The British cinema has drawn extensively on our national landscapes.
Filmmakers have explored the entrenched myth of an idyllic rural tradition, intimately bound up with a popular definition of national heritage.
Conversely, within a documentary-realist framework, they have looked at the contemporary urban aesthetic, derived partly from a Victorian tradition of social investigation. The fifth in a series of volumes from the annual British Silent Cinema Festival held in Nottingham (and the first to be published by Exeter), this collective study offers an original treatment of the relationship between pre-1930 cinema and landscape.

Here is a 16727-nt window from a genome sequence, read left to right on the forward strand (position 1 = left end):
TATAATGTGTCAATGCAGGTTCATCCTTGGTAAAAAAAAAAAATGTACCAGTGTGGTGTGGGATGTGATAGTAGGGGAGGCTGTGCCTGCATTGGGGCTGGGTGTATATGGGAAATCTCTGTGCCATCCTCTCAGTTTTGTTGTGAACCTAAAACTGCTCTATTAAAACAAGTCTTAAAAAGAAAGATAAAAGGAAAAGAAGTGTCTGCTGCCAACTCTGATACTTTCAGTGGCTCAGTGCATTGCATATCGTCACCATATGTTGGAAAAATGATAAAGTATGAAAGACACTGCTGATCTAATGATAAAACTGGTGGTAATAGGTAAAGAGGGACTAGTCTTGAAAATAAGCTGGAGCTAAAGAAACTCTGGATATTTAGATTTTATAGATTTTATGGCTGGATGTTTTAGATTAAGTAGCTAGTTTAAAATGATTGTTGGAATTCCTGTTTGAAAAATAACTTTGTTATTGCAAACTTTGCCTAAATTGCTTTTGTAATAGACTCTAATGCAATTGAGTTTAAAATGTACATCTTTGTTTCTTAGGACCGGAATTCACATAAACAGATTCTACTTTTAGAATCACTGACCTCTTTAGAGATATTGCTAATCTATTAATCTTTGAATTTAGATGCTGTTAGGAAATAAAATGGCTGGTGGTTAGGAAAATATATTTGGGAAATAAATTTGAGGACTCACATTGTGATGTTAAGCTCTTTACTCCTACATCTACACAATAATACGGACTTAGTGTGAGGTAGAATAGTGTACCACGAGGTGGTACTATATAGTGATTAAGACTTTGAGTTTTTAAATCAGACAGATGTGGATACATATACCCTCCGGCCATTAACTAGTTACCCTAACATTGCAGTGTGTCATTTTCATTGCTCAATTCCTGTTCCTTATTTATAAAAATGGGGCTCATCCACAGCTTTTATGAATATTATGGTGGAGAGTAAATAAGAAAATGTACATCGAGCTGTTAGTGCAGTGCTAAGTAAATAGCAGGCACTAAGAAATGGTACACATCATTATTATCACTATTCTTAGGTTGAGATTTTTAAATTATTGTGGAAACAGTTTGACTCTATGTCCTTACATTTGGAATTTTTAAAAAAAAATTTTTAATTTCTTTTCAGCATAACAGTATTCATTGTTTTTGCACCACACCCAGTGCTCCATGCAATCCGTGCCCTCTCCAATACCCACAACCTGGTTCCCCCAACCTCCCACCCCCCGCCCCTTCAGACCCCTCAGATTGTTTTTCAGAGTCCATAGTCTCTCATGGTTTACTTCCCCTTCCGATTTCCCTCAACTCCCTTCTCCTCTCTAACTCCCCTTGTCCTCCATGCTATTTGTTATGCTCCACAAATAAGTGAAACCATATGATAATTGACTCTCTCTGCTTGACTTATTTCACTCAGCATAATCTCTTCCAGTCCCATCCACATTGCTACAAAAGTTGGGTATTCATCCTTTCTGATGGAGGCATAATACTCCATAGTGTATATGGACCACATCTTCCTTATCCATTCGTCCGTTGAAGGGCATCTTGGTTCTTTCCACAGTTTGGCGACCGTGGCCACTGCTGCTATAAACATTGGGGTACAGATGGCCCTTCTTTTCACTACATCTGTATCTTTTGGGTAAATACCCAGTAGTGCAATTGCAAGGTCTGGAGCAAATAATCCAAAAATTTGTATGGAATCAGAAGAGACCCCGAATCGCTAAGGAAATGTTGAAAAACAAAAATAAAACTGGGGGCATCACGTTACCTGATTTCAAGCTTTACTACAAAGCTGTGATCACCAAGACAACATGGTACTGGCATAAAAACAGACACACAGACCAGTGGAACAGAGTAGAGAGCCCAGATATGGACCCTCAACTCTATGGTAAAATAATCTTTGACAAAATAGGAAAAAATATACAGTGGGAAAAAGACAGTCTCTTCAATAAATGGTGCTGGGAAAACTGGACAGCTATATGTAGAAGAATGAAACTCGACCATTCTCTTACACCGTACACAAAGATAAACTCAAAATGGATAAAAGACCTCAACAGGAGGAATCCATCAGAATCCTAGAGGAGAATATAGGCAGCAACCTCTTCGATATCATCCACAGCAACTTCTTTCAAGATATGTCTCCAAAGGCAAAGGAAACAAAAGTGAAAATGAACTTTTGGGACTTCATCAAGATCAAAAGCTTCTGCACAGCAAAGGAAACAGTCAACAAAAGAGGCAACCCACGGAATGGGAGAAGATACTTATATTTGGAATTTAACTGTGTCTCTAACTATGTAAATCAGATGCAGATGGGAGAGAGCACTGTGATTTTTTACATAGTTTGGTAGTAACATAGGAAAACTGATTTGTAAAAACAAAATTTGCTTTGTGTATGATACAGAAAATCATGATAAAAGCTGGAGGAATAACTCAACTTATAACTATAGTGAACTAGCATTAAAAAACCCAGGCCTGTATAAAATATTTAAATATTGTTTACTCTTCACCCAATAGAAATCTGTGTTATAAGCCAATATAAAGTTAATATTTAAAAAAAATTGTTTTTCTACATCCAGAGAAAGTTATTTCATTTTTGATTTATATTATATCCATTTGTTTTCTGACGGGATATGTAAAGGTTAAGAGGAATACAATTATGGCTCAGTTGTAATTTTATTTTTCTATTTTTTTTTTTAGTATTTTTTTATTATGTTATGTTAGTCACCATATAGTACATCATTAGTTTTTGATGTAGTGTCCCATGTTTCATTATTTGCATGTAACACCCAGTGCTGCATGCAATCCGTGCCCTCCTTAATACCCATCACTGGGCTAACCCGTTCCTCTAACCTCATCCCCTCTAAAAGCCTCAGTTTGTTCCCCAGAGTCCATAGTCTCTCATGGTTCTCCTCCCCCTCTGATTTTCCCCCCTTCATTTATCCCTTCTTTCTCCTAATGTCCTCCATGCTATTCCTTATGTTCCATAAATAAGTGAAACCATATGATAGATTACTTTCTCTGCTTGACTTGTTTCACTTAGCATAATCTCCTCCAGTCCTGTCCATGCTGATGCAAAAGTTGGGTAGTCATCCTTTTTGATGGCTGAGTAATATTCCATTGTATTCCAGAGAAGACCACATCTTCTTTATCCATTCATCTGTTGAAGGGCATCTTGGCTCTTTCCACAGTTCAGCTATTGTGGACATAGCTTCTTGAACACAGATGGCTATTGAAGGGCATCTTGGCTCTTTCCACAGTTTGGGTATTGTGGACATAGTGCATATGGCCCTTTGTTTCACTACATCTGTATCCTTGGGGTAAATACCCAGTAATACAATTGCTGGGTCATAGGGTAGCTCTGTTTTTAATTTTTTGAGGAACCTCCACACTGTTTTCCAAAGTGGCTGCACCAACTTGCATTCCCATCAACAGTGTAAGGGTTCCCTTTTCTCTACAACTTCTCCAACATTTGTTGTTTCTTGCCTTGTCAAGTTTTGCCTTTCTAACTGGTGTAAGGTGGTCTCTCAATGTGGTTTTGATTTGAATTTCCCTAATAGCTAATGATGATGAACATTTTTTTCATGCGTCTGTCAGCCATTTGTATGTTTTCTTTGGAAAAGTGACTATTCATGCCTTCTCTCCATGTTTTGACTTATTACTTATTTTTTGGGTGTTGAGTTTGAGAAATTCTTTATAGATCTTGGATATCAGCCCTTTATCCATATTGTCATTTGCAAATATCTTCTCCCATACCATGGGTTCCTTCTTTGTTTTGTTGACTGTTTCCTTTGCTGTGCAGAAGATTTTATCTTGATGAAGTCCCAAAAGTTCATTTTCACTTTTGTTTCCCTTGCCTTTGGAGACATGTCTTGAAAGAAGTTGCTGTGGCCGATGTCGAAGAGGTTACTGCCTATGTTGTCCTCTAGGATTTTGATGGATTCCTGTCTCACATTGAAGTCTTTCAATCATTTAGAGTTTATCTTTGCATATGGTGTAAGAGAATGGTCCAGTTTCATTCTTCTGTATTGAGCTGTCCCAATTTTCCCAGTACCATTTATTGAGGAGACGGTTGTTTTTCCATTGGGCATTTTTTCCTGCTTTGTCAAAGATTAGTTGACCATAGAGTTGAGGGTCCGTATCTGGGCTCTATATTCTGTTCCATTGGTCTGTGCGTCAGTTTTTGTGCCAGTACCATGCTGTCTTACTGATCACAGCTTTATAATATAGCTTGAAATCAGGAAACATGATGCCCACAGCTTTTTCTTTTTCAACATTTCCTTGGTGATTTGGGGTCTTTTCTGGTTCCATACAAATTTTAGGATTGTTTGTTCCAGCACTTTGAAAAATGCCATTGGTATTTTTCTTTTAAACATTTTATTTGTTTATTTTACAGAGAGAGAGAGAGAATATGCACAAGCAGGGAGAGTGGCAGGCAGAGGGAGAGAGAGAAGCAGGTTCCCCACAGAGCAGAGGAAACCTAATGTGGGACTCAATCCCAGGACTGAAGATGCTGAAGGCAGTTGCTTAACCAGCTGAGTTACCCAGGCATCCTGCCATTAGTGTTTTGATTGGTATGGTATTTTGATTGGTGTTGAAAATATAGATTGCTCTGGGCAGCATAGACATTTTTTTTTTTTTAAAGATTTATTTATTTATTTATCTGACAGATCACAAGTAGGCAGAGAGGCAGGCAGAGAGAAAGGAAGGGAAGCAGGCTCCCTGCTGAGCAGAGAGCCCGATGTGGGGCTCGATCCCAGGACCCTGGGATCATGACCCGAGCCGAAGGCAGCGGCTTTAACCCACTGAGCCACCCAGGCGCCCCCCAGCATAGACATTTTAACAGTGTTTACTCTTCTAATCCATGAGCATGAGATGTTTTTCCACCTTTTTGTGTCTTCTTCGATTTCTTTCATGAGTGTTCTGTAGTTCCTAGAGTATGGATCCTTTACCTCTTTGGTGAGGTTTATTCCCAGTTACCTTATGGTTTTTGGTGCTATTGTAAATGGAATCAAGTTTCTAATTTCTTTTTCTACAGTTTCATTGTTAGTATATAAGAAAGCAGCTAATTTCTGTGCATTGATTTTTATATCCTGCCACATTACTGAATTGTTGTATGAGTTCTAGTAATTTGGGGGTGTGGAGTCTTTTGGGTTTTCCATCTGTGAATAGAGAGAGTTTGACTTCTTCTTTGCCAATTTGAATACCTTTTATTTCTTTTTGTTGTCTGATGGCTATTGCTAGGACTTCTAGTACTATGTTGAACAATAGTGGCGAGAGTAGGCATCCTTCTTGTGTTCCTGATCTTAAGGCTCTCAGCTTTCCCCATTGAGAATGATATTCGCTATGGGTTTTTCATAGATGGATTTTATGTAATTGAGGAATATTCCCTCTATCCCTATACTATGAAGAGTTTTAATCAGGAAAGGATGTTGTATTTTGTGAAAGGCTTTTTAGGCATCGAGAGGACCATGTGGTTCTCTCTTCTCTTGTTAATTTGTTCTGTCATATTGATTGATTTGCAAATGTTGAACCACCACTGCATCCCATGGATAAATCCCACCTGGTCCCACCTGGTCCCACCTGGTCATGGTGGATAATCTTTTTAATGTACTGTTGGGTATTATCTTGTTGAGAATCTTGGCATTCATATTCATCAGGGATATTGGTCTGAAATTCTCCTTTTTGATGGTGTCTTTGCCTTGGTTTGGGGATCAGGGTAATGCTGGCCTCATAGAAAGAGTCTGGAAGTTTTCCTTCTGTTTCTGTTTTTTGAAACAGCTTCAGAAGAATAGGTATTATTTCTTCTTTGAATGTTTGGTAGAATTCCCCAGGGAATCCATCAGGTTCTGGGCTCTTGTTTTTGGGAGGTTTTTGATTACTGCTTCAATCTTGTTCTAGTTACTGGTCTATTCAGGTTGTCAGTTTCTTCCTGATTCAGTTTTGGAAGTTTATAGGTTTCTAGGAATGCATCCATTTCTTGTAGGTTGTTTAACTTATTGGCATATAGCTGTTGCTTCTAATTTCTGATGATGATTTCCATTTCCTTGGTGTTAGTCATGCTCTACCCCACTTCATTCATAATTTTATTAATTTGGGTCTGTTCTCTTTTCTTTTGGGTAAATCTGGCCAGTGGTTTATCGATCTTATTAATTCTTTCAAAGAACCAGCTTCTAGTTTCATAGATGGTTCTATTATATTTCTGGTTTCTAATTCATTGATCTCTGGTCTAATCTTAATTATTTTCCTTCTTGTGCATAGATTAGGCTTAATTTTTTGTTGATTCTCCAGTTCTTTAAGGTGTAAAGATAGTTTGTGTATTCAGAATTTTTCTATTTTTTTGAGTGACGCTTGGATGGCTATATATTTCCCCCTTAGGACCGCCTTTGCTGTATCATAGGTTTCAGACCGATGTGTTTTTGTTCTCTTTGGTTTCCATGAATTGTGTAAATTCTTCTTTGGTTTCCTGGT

The Nottingham festival from which this collection derives brought together a group of leading specialists - practitioners, academics and individual researchers - who between them provide a detailed investigation into the national cinema before the sound era.